On the morning of March 2, 2012, Mohammad Yunus boarded a rickety wooden boat on the far eastern shores of Bangladesh with about 100 fellow Muslim Rohingya from the sprawling refugee camps of Cox's Bazar.
Yunus, then 22, had recently fled his native Myanmar, where bloody communal clashes between Muslims and Buddhists were driving thousands of Rohingya from their homes. Though safe in Bangladesh, Yunus soon found life in the teeming camps unbearable. He saw no more of a future for himself there than in Myanmar, where the Rohingya are denied citizenship and face heavy persecution.
After 11 harrowing days at sea, and three more evading authorities in the jungles of southern Thailand, Yunus was smuggled into Malaysia, where he hoped to pick up where his life had so suddenly stalled. But seven years on, he feels as though his life remains on hold.
Though Malaysia lets refugees register with the UNHCR, the U.N.'s refugee agency, the country provides them next to no aid and denies them the right to work, while charging them for health care. Rights groups say that leaves most refugees with little choice but to toil in the country's shadow economy, where they can fall prey to employers ready to exploit their desperation, paying them less than others or not at all. Refugees also are barred from attending government schools, cutting them off from another path to improving their lot.
"It has been a long seven years. Even though I have tried to improve my situation, it is not changing. It is like the curse started in Myanmar, and everywhere is the same," said Yunus, seated on the floor of his room in a bare-bones apartment he shares with six other refugees on Kuala Lumpur's east end.
The one-time physics student now works long hours on constructions sites across the city and knows what it is to break his back for days, only to be told at the end that he won't be getting paid.
Osman Goni, a Rohingya refugee who fled Myanmar in 2014, sees no future for himself in Malaysia either. The 23-year-old electrician also has been refused his promised pay on several occasions. He has bribed his way out of jail four times after police raids on his job sites.
"I have felt like I should finish my life, I was so desperate, just take poison and finish my life," he said. "How can I live my life this way? It's like another prison."
Rohingya make up more than half of the 176,000 refugees registered in Malaysia, according to the UNHCR, the largest population in Southeast Asia outside Myanmar. And with the camps in Bangladesh now bursting with more than 1 million Rohingya following a fresh bout of pogroms in Myanmar in 2017, more keep coming.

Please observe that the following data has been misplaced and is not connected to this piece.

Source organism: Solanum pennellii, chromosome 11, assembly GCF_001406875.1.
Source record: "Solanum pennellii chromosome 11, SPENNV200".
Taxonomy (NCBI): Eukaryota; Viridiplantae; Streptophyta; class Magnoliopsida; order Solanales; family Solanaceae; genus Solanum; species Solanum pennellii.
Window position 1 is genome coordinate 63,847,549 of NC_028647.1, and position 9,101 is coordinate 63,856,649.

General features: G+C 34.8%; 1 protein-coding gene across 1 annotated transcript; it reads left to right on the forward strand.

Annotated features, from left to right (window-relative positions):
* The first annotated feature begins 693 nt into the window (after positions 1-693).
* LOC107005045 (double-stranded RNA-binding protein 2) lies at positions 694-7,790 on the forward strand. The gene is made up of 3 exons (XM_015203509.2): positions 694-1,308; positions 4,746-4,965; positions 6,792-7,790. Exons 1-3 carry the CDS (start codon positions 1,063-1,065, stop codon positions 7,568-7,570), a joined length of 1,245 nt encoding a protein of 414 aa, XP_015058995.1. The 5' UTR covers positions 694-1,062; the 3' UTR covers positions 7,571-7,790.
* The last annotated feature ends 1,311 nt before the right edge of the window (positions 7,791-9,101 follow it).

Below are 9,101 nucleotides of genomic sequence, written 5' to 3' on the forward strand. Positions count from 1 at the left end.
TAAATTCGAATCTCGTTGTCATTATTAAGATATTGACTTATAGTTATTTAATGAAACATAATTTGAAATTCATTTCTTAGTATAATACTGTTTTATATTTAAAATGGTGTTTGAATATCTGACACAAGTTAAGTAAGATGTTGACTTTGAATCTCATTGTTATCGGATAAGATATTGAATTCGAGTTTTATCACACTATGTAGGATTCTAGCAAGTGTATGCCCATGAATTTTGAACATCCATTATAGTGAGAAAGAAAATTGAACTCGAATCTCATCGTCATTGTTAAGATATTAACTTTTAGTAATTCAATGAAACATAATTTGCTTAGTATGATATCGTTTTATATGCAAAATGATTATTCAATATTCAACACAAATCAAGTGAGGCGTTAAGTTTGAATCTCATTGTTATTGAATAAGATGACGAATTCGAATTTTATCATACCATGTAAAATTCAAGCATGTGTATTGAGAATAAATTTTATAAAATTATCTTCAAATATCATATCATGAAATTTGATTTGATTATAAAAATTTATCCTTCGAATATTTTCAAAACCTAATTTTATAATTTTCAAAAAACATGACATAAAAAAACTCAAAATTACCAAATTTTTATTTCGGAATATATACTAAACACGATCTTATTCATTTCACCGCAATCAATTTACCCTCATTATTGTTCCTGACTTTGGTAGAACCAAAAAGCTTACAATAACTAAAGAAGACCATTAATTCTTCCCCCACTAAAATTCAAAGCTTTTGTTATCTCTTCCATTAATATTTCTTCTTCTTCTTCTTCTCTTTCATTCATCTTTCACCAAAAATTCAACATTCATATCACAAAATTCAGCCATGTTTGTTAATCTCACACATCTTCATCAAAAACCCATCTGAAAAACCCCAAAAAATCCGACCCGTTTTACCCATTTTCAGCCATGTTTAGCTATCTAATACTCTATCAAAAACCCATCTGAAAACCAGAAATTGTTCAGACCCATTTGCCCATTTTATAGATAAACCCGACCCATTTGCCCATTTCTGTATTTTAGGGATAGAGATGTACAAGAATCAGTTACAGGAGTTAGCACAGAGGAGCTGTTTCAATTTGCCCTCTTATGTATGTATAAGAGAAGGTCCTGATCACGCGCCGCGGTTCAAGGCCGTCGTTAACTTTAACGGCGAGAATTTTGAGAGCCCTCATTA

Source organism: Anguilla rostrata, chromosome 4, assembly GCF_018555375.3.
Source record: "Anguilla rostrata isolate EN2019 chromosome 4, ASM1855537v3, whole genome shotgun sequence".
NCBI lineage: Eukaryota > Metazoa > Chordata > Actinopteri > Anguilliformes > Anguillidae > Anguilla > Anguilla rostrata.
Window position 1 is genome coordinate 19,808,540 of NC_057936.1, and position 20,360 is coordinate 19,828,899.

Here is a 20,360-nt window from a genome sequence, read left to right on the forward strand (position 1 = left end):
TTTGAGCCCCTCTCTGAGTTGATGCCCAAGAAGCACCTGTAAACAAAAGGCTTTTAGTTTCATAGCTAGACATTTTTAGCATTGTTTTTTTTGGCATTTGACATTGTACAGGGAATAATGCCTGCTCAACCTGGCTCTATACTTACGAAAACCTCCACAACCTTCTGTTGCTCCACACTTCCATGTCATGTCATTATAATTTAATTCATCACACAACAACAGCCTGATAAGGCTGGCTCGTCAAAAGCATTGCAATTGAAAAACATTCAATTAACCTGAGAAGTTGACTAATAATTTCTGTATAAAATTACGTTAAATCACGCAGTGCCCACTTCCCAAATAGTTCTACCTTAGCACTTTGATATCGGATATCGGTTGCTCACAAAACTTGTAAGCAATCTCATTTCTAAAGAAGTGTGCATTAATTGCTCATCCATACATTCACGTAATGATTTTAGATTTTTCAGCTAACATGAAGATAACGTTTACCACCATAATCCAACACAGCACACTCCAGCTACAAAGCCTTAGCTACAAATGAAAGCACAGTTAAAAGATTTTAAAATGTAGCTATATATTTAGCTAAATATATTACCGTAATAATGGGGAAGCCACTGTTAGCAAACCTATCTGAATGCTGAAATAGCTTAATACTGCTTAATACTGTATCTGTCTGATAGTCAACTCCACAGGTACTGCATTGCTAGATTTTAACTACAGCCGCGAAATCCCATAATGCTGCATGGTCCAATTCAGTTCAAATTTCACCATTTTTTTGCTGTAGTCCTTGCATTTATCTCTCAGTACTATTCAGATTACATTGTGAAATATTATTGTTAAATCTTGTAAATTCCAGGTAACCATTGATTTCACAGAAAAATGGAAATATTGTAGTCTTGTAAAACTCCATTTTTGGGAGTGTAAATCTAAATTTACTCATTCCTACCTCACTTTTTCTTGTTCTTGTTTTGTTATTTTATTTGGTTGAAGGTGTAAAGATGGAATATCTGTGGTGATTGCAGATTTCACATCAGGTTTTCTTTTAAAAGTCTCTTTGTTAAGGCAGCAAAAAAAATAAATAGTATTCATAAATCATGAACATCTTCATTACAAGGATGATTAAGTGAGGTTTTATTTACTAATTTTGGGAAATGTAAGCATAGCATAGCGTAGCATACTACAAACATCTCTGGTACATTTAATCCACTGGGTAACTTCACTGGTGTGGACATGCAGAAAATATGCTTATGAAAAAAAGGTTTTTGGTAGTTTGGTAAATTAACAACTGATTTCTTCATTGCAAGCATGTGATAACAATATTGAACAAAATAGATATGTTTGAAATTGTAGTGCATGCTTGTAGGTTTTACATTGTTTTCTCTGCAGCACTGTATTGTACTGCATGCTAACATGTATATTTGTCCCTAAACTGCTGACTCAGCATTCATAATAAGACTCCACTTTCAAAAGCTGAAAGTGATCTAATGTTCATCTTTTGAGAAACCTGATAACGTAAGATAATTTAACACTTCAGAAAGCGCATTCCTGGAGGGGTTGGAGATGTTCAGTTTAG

Malaysia's Pakatan Harapan coalition of political parties vowed to give refugees a path to legal employment in its 2018 election campaign manifesto. Since it took power more than a year ago, a few ministers have made accommodating remarks but have not yet taken any concrete steps to follow through.
Malaysia's Ministries of Home Affairs and Human Resources declined to comment for this story, as did the officer in charge of Rohingya Affairs for the National Security Council.
Rights groups say the government's reluctance stems partly from the fear that accommodating refugees further will draw a flood of new arrivals. But Lilianne Fan, who chairs the Rohingya Working Group for the Asia Pacific Refugee Rights Network, says officials are coming to realize the Rohingya are being pushed by conditions in Bangladesh and Myanmar more than pulled by the promise of better jobs in Malaysia.
"The primary reasons they are here is because they're seeking protection. And, of course, in order to stay they deserve to have the right to work for survival," she said.
The refugees may even do the country some good.
A recent study by Malaysia's Institute for Democracy and Economic Affairs (IDEAS), an independent research group, found that the government could tap a legal refugee workforce for a $727 million (3 billion ringgit) boost to its gross domestic product and $12 million (50 million ringgit) in added tax revenue.
Working refugees with the law on their side can earn — and thus spend — more by landing jobs that better match their skills, having more reason to invest in training, and bargaining for higher wages.
The study also finds that refugees overwhelmingly compete for jobs with other migrant workers, not Malaysians, said Laurence Todd, IDEAS' director of research and development. A few older, low-skilled locals might lose out, he added, "but the net effect ... would be positive in that the economic activity generated by the Rohingya working [legally] would create more jobs," including some 4,000 for Malaysians.
Any move to make it happen, though, will also have to overcome Malaysia's fiercely tribal politics. The government already has backtracked on other key reform pledges under pressure from nationalist opposition parties quick to claim they would cost the country's majority ethnic Malays their own privileges. Alienating them further could cost Pakatan Harapan — already slipping in opinion polls — valuable votes in the next election.
In the meantime, Malaysia's Rohingya refugees remain in limbo, discouraged from putting down new roots, scared to return to a home that denies them basic human rights, and with shrinking options to move on as some Western countries tighten their immigration policies.
Todd said it means Malaysia's current "tolerate but don't integrate" approach is wearing thin, and the government soon may come to realize it will need to treat its Rohingya as something more than guests.
"Just kind of tolerating ... maybe 100,000 living in a kind of slightly ghettoized situation is going to become increasingly unsustainable if that number grows and they don't have anywhere else to go," he said. "So Malaysia's going to have to kind of face up to the decision of ... integrating that population on a sort of permanent or semi-permanent basis."